An end-of-the-month round-up of links that lead to interesting things happening in the world of literature and pop culture.
- “Reading fiction requires that we let go of the world we know and allow ourselves to be suspended in a universe not of our making, where we do not know the rules, and (usually) cannot anticipate the outcome. Which is to say, when reading fiction, we must exist, like the writer who created it, in a prolonged state of not knowing. This capacity, which Keats famously called negative capability, seems to diminish as we age—or perhaps only our willingness does. Possibly one reason so many Americans read fiction when on vacation is that, having abandoned the world we know, we’ve already begun the process of separating from ourselves.” |
Stephanie Grant, “How I Spent My Summer Vacation: With Ferrante and Knausgaard“
- “I’ve never before had the same main character appear in consecutive novels, but I liked Yancy and his attitude, and I was curious to see what would happen to him after Bad Monkey.” |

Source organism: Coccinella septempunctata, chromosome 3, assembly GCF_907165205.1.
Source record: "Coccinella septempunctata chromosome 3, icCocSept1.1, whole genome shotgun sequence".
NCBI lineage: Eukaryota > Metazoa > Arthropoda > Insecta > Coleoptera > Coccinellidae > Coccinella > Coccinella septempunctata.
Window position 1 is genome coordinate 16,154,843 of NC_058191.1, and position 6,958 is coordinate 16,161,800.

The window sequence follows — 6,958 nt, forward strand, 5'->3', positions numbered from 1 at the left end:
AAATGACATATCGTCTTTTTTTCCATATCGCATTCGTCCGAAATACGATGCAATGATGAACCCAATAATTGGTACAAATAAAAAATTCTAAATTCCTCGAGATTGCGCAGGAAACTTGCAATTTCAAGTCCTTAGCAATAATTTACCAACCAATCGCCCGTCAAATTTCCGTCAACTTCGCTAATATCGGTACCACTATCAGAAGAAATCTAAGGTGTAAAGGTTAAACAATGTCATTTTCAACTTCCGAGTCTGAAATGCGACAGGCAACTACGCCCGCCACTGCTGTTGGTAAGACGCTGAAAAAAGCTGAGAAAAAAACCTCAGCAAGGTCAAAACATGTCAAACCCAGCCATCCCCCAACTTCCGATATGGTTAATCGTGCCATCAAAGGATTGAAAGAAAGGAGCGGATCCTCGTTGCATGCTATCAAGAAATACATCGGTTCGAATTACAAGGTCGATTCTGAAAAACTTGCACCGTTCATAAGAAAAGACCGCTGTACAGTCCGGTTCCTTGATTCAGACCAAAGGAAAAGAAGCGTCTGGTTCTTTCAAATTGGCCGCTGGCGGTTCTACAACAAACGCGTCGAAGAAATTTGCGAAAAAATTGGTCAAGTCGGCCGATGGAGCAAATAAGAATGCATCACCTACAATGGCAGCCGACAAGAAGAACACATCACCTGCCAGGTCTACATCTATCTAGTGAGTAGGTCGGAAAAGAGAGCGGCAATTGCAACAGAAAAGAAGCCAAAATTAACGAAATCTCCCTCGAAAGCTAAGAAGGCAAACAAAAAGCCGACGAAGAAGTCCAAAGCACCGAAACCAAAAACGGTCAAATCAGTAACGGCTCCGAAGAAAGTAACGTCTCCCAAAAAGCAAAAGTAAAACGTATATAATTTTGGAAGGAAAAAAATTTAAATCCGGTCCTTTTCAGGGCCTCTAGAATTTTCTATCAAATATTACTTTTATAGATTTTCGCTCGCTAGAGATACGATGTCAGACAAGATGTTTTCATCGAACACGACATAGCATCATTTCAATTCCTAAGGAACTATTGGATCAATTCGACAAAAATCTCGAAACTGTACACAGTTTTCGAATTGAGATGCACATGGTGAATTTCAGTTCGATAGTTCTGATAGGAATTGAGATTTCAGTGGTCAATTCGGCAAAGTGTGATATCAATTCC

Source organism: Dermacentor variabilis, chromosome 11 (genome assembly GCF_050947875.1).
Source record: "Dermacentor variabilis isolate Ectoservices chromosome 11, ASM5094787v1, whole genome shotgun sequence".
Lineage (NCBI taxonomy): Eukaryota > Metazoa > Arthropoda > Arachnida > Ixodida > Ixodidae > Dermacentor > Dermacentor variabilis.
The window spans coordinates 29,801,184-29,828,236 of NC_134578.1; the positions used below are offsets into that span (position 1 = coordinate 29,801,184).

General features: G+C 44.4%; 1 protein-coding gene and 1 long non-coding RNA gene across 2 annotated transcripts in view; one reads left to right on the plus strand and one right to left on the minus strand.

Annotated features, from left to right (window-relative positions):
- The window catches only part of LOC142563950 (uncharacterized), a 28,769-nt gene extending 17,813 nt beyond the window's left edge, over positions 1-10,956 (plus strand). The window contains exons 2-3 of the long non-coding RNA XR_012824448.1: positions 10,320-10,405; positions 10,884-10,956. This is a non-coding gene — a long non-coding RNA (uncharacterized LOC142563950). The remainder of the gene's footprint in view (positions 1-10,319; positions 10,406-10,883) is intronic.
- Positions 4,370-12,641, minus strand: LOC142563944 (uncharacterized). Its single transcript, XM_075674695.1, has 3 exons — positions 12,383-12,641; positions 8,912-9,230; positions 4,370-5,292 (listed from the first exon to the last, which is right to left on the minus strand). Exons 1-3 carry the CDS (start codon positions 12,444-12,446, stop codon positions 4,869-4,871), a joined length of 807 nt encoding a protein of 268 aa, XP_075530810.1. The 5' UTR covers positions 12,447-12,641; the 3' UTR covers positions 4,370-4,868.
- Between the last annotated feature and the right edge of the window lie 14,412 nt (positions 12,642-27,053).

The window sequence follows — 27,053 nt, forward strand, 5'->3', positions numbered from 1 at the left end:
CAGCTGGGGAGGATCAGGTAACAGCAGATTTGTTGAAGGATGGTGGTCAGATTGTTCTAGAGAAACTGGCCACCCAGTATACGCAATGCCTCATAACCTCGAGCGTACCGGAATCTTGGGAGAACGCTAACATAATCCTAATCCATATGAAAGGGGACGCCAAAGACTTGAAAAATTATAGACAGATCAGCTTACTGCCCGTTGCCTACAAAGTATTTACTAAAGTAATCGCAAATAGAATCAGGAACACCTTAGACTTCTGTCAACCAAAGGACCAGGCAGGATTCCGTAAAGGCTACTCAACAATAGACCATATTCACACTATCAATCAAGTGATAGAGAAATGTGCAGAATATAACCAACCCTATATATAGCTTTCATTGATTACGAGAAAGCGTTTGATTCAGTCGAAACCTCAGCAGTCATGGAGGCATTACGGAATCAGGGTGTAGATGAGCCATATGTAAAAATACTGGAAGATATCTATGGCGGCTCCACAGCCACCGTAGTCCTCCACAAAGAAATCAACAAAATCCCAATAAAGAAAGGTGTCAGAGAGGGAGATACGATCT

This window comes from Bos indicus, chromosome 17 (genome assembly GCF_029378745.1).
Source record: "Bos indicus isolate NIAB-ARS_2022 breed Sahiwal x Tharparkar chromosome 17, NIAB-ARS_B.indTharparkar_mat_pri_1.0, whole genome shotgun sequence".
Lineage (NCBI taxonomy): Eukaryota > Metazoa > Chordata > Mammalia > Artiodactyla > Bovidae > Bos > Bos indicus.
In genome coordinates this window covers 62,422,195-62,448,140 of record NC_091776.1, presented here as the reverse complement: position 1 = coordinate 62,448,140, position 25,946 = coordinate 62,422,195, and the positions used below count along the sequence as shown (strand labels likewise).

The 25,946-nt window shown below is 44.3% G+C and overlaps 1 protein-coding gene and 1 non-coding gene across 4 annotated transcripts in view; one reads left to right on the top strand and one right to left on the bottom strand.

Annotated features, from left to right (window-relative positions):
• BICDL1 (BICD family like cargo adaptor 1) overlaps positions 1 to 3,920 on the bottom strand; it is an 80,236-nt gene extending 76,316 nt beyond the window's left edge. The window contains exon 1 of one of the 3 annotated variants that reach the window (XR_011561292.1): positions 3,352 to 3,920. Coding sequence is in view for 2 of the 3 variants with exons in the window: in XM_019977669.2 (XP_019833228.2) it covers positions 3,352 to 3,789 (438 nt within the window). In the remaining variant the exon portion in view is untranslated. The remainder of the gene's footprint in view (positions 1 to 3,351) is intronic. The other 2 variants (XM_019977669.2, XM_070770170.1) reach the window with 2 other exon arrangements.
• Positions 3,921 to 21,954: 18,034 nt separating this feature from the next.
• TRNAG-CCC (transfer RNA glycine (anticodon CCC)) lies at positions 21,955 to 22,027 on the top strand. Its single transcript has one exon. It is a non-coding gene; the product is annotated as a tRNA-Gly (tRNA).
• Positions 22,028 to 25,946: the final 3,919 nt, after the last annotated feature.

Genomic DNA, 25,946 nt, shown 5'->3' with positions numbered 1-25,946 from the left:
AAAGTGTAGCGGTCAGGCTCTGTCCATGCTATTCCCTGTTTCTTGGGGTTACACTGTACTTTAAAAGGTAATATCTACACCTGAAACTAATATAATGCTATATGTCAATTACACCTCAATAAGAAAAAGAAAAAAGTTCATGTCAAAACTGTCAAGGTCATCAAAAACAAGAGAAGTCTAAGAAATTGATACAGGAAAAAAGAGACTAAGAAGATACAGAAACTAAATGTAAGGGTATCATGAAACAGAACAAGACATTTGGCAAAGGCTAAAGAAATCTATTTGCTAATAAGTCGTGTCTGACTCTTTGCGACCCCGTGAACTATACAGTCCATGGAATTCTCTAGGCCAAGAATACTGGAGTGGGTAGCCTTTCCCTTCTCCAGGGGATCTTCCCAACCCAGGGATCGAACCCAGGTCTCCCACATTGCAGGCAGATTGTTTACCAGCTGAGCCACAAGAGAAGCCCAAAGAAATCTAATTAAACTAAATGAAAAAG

Carl Hiaasen answers questions about his new novel, Razor Girl.
- “Donoghue, a writer of great vitality and generosity—one gets the sense that she would gladly have her characters over for dinner, as long as they’d agree to eat—has been drawn repeatedly to the genre of historical fiction not so much to inhabit or reinterpret the past as to try to fit together its overlooked, missing pieces.” |
From The New Yorker: “Emma Donoghue’s Art of Starvation” on her new book, The Wonder.
- “With summer’s blockbuster bombast finally fading along with the August heat, we once again find ourselves drifting into a cinematic fall season marked by more thought-provoking and idiosyncratic visions. Yes, among the late-year offerings there are a handful of big-budget franchise hopefuls, but the full list of upcoming movies represents a broad array of attractive treats for the literarily inclined cineaste.” |
A breakdown of fall films adapted from a novel.